A metastatic cancer, sometimes referred to as advanced cancer, is a cancer that has spread from the initial or primary site to other parts of the body. The spread of the primary cancer occurs when the cancerous cells enter the blood and/or lymph system and travel to other parts of the body where they start to grow and multiply within that new area.
When cancer metastasizes or spreads, it is still referred to as the primary cancer. For example, when lung cancer spreads to the liver, brain or bone, it is still considered lung cancer and not liver, brain or bone cancer.Tumor cells penetrate the endothelial cell lining and the underlining basement membrane to exit the circulation (extravasation). They then grow as a metastatic colony.
Treatment for metastatic cancer largely depends on the location of the primary cancer and the treatment regimen that the patient has already undergone in addition to the location and size of the tumor(s) that have spread to other parts of the body.
As such, treatment for metastatic cancer may include one or more of the following options:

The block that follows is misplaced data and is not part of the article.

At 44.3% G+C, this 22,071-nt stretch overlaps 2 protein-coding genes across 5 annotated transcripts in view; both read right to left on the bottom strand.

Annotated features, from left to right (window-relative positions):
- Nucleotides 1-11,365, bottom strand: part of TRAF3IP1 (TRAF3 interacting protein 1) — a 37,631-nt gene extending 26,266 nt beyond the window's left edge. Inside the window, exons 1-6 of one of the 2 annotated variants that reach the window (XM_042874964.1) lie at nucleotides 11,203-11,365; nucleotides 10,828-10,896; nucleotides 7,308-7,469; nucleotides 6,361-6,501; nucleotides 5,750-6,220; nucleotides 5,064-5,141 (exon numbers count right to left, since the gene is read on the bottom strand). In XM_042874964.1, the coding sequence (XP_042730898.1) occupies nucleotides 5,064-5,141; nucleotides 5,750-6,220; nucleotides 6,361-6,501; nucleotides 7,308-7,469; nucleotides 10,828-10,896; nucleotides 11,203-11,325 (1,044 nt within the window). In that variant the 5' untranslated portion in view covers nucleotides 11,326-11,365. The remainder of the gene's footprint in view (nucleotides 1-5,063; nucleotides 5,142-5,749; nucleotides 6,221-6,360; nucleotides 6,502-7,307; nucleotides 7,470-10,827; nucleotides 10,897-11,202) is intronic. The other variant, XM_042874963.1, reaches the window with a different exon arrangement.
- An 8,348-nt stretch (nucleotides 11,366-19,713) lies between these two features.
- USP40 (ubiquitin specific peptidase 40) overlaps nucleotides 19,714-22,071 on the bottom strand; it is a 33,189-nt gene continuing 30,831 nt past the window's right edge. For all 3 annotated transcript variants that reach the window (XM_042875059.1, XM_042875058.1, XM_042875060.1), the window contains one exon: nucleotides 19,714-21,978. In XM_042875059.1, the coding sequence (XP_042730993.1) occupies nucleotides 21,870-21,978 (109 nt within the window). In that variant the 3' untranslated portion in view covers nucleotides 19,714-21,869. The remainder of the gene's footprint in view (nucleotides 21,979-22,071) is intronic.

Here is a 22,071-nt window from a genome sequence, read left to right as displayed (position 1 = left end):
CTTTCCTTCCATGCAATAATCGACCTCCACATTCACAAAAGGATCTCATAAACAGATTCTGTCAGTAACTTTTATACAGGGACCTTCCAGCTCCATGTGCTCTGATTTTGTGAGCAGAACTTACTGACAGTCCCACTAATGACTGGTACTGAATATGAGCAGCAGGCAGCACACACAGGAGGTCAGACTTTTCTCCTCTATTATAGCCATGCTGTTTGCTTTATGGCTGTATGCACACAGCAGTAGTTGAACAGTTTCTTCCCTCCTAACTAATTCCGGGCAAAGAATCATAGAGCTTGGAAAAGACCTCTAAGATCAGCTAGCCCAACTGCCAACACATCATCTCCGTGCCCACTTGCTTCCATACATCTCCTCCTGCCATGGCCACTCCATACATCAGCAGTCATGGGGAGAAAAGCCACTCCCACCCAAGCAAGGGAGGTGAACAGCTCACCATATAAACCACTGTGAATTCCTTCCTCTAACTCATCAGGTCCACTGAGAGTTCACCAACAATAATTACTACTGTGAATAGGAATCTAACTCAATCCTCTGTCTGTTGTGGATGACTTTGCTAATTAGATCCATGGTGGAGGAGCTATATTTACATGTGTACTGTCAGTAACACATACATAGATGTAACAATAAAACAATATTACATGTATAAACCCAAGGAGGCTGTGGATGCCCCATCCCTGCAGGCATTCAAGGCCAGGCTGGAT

The type of surgery performed to treat the metastatic cancer will depend on the location where the cancer has spread. Surgery is not often used to treat the advanced cancer, but rather is used to stop bleeding, pain, prevent bone fractures and/or relieve other debilitating symptoms caused by the spreading of the cancer.
Radiation therapy is the use of high energy rays to kill the cancerous cells. It can be given externally, meaning the radiation stems from a large machine, or internally, where the radiation is placed directly into the body in the area of the tumor. Radiation is usually given to try to shrink the size of the tumor in order to help alleviate pain associated with the metastasis.
Given intravenously and by pill, chemotherapy works to kill the rapidly dividing cancer cells. Unfortunately, chemotherapy is not selective to killing just the cancer cells, but also depletes other fast-growing cells in the body, which causes several debilitating side effects including hair loss and nausea.
In certain cancers male and female reproductive hormones such as estrogen and androgen fuel the growth and spread of the cancer. Hormone therapies block the activation of these particular hormones to try to stop the growth of the cancer.
Innovative research over the past decade has yielded a better understanding of how certain genes or proteins stimulate the growth of certain cancers. Most targeted therapies typically receive their first indication to treat advanced or metastatic cancers.
In metastatic cancer, it is not unusual for the cancer to spread to the bones. Therapies called bisphosphonates, which are given intravenously, along with calcium and Vitamin D are given to help prevent fractures by strengthening the bone affected by the spread of the breast cancer.